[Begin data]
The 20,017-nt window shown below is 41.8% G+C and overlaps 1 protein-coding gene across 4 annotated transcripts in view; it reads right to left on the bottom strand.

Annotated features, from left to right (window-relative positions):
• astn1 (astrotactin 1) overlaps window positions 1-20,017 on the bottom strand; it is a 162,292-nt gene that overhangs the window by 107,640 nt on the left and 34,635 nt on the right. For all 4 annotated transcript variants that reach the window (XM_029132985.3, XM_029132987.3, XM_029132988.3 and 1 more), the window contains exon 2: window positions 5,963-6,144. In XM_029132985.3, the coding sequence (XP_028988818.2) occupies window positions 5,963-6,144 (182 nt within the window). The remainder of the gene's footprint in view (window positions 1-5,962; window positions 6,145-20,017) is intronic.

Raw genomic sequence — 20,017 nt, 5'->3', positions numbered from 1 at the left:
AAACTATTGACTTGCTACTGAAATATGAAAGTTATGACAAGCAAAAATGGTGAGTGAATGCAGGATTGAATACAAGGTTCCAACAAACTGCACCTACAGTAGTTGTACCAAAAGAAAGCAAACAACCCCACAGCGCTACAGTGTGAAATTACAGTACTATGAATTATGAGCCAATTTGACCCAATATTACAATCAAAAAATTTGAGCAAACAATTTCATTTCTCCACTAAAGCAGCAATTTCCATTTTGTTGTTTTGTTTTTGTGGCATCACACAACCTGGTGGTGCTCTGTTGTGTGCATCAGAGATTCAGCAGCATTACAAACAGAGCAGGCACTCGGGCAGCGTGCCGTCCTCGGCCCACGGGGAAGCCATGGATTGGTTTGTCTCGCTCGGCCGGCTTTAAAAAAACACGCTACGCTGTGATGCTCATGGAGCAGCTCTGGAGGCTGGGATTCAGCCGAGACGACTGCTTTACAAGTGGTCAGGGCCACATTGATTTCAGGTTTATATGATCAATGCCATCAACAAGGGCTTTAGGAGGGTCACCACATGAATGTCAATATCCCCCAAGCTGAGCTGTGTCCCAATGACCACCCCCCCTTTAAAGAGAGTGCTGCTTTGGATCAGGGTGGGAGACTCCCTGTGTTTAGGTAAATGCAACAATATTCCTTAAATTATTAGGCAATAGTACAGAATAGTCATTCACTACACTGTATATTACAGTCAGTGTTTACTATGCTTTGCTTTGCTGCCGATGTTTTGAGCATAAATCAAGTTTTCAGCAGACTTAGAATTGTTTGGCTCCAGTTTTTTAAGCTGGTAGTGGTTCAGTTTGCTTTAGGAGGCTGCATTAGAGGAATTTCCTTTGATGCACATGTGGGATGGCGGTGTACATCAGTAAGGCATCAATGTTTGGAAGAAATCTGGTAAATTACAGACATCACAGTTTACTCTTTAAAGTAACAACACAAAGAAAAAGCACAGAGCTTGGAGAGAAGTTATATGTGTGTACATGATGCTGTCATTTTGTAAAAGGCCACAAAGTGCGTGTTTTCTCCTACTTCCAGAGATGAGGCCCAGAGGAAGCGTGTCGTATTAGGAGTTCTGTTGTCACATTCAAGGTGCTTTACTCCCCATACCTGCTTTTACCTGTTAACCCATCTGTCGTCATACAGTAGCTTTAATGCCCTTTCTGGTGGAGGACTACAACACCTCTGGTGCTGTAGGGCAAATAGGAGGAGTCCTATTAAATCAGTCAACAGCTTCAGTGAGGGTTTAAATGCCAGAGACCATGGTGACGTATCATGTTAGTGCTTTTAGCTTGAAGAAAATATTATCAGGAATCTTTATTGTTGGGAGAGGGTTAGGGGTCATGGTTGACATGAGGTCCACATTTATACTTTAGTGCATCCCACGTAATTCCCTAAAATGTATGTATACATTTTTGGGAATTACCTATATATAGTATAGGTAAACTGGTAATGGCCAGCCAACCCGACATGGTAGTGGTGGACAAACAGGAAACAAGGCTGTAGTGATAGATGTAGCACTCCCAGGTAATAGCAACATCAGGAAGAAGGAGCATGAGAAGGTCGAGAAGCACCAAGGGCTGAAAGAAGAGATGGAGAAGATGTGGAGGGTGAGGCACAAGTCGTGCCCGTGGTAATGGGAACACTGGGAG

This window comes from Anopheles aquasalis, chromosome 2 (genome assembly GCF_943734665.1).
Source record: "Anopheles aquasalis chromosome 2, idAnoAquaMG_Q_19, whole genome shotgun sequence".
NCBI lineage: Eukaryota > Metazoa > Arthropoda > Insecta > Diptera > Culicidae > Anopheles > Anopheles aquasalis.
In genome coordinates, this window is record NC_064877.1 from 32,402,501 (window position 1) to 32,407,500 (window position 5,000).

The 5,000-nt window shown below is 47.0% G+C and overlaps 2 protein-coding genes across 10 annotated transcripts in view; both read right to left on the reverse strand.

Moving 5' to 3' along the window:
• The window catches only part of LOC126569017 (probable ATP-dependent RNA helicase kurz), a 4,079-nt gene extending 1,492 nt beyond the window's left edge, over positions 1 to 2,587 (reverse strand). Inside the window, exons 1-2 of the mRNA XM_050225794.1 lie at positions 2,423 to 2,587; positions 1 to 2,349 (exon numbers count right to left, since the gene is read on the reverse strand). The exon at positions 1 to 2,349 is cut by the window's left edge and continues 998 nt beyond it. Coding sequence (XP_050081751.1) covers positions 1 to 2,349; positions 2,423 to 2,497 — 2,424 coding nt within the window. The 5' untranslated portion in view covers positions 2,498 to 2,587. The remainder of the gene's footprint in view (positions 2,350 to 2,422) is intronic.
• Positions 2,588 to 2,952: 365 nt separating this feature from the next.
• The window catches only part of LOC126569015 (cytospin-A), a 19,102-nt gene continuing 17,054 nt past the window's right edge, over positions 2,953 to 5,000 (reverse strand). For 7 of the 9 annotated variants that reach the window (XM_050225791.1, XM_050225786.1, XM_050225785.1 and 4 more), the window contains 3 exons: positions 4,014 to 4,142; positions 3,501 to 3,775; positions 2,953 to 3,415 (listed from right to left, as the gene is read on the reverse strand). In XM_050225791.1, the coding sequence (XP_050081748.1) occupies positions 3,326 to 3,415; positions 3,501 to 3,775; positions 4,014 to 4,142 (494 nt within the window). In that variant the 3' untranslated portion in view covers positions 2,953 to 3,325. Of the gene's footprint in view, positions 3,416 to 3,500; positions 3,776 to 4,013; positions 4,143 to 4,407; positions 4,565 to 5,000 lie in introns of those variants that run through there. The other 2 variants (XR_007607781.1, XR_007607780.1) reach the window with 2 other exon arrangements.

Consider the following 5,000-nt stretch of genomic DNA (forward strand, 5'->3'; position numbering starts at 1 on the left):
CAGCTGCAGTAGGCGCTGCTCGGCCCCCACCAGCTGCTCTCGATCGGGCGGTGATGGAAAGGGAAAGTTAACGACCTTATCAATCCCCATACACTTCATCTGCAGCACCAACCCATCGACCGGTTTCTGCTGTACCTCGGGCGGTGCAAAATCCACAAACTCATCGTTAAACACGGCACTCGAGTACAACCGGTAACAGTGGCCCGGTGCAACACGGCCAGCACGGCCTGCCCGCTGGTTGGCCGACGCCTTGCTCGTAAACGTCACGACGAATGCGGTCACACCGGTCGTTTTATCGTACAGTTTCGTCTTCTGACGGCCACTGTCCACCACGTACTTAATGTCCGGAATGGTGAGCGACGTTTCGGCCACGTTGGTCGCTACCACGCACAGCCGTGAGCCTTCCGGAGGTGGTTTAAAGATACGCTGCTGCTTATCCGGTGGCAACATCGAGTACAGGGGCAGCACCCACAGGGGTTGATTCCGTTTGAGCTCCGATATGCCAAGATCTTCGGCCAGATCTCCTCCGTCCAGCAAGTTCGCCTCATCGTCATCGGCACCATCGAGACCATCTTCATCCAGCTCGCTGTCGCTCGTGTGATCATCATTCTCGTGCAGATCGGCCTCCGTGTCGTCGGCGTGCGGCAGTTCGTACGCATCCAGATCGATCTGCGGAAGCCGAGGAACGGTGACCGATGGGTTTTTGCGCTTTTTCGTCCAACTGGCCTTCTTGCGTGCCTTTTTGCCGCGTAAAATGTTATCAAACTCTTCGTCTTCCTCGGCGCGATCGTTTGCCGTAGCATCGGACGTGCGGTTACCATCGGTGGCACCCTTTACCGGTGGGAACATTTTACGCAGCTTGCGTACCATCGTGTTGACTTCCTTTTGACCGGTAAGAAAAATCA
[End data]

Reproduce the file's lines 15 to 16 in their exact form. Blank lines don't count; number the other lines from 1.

Consider the following 5,000-nt stretch of genomic DNA (forward strand, 5'->3'; position numbering starts at 1 on the left):
CAGCTGCAGTAGGCGCTGCTCGGCCCCCACCAGCTGCTCTCGATCGGGCGGTGATGGAAAGGGAAAGTTAACGACCTTATCAATCCCCATACACTTCATCTGCAGCACCAACCCATCGACCGGTTTCTGCTGTACCTCGGGCGGTGCAAAATCCACAAACTCATCGTTAAACACGGCACTCGAGTACAACCGGTAACAGTGGCCCGGTGCAACACGGCCAGCACGGCCTGCCCGCTGGTTGGCCGACGCCTTGCTCGTAAACGTCACGACGAATGCGGTCACACCGGTCGTTTTATCGTACAGTTTCGTCTTCTGACGGCCACTGTCCACCACGTACTTAATGTCCGGAATGGTGAGCGACGTTTCGGCCACGTTGGTCGCTACCACGCACAGCCGTGAGCCTTCCGGAGGTGGTTTAAAGATACGCTGCTGCTTATCCGGTGGCAACATCGAGTACAGGGGCAGCACCCACAGGGGTTGATTCCGTTTGAGCTCCGATATGCCAAGATCTTCGGCCAGATCTCCTCCGTCCAGCAAGTTCGCCTCATCGTCATCGGCACCATCGAGACCATCTTCATCCAGCTCGCTGTCGCTCGTGTGATCATCATTCTCGTGCAGATCGGCCTCCGTGTCGTCGGCGTGCGGCAGTTCGTACGCATCCAGATCGATCTGCGGAAGCCGAGGAACGGTGACCGATGGGTTTTTGCGCTTTTTCGTCCAACTGGCCTTCTTGCGTGCCTTTTTGCCGCGTAAAATGTTATCAAACTCTTCGTCTTCCTCGGCGCGATCGTTTGCCGTAGCATCGGACGTGCGGTTACCATCGGTGGCACCCTTTACCGGTGGGAACATTTTACGCAGCTTGCGTACCATCGTGTTGACTTCCTTTTGACCGGTAAGAAAAATCA